Located directly underneath the Lemp Brewery complex at the corner of South Broadway and Lemp Street, the Lemp cave system was once part of the larger Cherokee Caves, a natural complex that stretched throughout South City. In the mid-19th century, beer baron Adam Lemp, needing a way to naturally refrigerate his lager beer, harnessed the coolness of the caves and transformed them into a series of wild and wonderful semi-Gothic tunnels and dungeons, most of which still retain a striking similarity to how they appeared a century-and-a-half ago.
"The buildings have vaults," says Shashi Palamand -- who, along with his father, Rao Palamand, owns the Lemp Brewery complex -- "which were part of the underground system, but (Lemp) changed them for his own purposes and made beautiful-looking vaults. From the brewhouse, you could come down through the elevator. There was a little mining trolley that he used to have going around. There's another entrance from the bottling plant, and he would store all the beer in there and then throughout the whole area and in the vaults. They're deep underneath the buildings. Almost every building is connected by either the caves, or tunnels which he built, or caves that he turned into tunnels by widening them.
"Back in the 19th century, refrigeration was at a real premium, and that's why he wanted the caves, for their natural coolness. These caves are 55 degrees year-round. That's not cold enough, so he built an icehouse. They used to cut ice off the Mississippi, bring it up through his railroad; he'd lift it up to an upper floor (of the icehouse), process the ice and then take it down to the caves to bring the temperature down to anywhere from 35 to 40 degrees."
There are 29 buildings in the Lemp Brewery complex, most built between the mid-19th century and the early 20th. Adam Lemp moved his brewing enterprise here because of these caves, and above them he constructed what seems to be a little township: Alleyways and streets connect the buildings, buildings that, although constructed for various functions, were created with an artisan's eye for detail. The complex is still totally intact and in use, and the compound's Gothic presence, especially on a gray, drizzled day, suggests Transylvania. It makes sense, even from above, that there are caves beneath.
Though some of the Cherokee Cave system was destroyed when Interstate 55 was built, the tunnels underneath the Lemp branch are in relatively pristine condition. After cavegoers step off the wide freight elevator and into the darkness, a flashlight reveals an outlet, and maintenance manager Jerry Hunter plugs in an extension cord that lights up a long tunnel, one that seems partially manmade, partially natural. A curved stone ceiling has been constructed as extra support; remnants of the trolley tracks lead deep into the darkness. Every turn reveals another corridor, and huge rooms branch off, each a storage room that once held beer barrels. Dozens of these storage spaces fill the system, says Palamand, pointing with his flashlight into the black. "These are some of the vaults -- the lagering cellars -- and there are three levels of these. These are some of the smaller ones, but there are some that are 15 feet tall. They all kind of have a Quonset-hut shape."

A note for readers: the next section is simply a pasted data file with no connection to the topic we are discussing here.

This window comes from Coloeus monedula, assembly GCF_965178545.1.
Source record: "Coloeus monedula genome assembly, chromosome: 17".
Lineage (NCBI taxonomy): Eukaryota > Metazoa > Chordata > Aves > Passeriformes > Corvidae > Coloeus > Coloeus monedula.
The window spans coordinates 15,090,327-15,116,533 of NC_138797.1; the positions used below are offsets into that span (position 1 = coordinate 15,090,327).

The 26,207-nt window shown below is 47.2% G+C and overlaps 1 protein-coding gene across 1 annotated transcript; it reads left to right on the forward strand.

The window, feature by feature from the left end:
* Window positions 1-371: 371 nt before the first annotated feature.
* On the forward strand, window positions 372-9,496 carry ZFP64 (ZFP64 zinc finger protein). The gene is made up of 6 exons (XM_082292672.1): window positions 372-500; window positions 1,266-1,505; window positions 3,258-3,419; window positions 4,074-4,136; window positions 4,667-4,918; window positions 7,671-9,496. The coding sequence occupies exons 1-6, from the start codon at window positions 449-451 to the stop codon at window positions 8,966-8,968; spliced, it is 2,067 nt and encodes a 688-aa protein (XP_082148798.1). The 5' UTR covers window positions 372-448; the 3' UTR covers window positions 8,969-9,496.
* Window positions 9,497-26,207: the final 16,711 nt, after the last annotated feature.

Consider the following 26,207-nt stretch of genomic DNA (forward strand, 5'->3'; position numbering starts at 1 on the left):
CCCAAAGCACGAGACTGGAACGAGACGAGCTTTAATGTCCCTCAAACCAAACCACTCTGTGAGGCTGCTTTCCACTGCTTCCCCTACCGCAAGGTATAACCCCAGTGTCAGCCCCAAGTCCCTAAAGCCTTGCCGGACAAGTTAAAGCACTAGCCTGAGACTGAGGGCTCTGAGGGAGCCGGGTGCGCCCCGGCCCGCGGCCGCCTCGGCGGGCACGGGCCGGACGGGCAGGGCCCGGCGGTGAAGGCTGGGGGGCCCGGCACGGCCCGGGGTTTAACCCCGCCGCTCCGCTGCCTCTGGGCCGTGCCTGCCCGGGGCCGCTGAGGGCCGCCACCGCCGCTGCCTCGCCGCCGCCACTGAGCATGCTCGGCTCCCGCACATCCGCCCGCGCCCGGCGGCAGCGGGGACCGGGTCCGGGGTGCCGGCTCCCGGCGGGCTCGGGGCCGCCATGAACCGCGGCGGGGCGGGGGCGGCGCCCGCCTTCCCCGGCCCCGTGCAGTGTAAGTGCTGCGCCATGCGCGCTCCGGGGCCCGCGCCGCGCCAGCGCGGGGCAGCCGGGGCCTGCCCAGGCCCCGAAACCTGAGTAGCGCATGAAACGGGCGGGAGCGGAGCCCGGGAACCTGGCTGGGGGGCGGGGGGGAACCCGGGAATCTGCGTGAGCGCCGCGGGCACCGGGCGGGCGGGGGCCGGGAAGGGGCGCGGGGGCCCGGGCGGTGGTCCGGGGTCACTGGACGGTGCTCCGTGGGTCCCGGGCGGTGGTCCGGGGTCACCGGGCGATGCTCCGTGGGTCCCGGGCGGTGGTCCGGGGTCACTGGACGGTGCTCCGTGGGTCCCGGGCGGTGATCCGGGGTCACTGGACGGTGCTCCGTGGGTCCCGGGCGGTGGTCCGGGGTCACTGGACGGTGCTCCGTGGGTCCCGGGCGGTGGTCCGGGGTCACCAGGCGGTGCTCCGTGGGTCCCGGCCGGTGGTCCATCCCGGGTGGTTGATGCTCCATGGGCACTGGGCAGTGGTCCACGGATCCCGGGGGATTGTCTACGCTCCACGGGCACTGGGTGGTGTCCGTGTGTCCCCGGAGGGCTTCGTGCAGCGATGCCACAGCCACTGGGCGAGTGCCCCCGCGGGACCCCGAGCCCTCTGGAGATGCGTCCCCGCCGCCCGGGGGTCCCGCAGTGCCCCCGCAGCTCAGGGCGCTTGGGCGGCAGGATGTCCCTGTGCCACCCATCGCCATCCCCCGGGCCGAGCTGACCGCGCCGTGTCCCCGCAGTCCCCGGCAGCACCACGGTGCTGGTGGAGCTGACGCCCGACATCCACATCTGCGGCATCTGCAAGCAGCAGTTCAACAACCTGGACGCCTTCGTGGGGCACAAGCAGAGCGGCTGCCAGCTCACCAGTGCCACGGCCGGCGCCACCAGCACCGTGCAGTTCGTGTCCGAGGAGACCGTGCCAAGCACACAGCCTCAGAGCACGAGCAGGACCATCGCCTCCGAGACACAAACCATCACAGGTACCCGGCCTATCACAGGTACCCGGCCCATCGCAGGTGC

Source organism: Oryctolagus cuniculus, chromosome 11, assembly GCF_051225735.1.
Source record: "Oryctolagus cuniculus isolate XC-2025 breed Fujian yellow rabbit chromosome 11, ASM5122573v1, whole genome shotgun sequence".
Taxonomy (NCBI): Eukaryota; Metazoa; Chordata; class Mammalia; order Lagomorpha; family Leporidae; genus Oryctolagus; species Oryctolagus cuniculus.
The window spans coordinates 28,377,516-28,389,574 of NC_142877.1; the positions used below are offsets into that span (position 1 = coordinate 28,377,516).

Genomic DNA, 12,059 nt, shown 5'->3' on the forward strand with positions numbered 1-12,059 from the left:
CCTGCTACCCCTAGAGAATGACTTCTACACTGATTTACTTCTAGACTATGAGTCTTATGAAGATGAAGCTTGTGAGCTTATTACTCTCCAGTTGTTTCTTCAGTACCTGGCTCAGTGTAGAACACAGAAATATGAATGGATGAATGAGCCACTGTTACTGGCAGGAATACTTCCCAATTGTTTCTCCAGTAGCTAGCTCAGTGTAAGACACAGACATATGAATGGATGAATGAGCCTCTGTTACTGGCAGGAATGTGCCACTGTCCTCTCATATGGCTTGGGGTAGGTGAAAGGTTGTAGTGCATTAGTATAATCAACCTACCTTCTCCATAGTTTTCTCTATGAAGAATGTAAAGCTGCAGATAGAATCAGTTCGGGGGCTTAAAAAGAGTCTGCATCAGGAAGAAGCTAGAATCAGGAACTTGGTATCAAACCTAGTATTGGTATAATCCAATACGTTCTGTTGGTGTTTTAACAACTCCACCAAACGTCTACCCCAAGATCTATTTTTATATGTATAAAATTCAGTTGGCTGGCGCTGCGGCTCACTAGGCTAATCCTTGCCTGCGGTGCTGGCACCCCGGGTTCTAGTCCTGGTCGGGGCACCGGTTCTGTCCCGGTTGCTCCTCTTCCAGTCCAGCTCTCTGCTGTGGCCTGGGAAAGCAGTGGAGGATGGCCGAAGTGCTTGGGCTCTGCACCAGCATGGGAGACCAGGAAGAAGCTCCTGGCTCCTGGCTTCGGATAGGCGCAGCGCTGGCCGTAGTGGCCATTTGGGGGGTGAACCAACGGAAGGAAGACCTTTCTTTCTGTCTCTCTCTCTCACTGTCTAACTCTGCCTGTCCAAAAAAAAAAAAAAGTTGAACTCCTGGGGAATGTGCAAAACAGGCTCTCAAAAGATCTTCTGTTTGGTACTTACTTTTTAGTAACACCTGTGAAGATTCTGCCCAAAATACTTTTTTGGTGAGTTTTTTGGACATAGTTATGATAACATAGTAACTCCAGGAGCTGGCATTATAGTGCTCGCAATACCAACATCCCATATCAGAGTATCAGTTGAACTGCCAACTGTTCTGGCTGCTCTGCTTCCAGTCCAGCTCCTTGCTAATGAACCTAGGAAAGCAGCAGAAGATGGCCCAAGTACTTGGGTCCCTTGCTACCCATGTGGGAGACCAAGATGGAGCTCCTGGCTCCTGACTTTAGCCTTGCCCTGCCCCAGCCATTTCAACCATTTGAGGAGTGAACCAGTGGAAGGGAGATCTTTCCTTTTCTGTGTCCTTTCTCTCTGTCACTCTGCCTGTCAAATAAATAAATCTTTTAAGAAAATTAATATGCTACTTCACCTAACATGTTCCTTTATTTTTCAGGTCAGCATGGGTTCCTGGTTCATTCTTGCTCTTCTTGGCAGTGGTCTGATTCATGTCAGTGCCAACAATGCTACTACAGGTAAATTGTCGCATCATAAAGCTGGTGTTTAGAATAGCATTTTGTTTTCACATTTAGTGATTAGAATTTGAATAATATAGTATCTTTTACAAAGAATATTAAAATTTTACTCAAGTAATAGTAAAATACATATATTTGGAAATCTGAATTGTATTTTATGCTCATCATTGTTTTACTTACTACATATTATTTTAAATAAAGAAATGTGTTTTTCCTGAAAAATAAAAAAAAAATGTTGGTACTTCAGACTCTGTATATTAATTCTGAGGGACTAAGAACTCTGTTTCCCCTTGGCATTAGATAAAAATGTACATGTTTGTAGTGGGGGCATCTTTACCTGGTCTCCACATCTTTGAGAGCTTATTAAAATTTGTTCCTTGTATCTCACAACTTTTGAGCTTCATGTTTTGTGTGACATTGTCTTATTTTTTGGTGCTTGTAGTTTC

Turning a corner, he continues: "That leads down to something ... whoa. I've never seen that before." His flashlight is aimed at a large pulley system, ragged with rust, all gears and levers, that appears to be some sort of heavy-duty dumbwaiter. "We're still trying to figure out what some of this stuff was used for. It all had a purpose, but ..." He trails off while rounding another corner. Another set of lights is illuminated, and there, close to the ground, a weird little window is framed into the stone wall. Inside the window, a natural spring flows. "Hey! Cool! Look!" Palamand says. "I've never seen that before!" It's a sort of Harry Potter moment, as he delights in the sight with the wonder of an adolescent. Regaining his authority, he explains that the Palamands hope to bottle and market this spring water some day.
Adam Lemp seemed to relish the underground in a similar fashion. In addition to constructing all that cold-storage space, he tended to indulge himself. He transformed huge caverns into dungeonesque rooms with domed ceilings, all of which are easily accessed as sub-basements beneath the buildings. Continues Shashi Palamand, "Being a beer baron at that time, he had so much money that he didn't know what to do with it all. So he took part of the cave and turned it into a theater, where he had plays and whatever. He took another part of it and created a spa, like a pool. And they used to go down there to relax." The theater still exists, sitting at the tail end of one of the caves. It, like much of the other fanciness, has been ignored for the past century and is in a state of disrepair.
Other areas, though, are pristine and still being used on occasion. Until about a year ago, the Lemp was one of the prime spots in the city for all-night raves, and some of these sub-basements were used. And, visiting the massive cave system through the eyes of a rave promoter, it's no wonder; way down in the ground, nothing can touch you: no one to lodge noise complaints; little threat of intervention. The sound is literally buried, and the heavy darkness is perfect for massive light shows. One particular area was a remarkable space for a party; its 30-foot domed ceilings, painted white, reflected the strobes and colored lasers; the bass boom was huge; and the overall feeling of the party was accentuated by the freaky, ghostly atmosphere of the space. Palamand surveys the space and offers this understatement: "This is a very fascinating room -- that they cared about the architecture down here, when they didn't have to."
-- Randall Roberts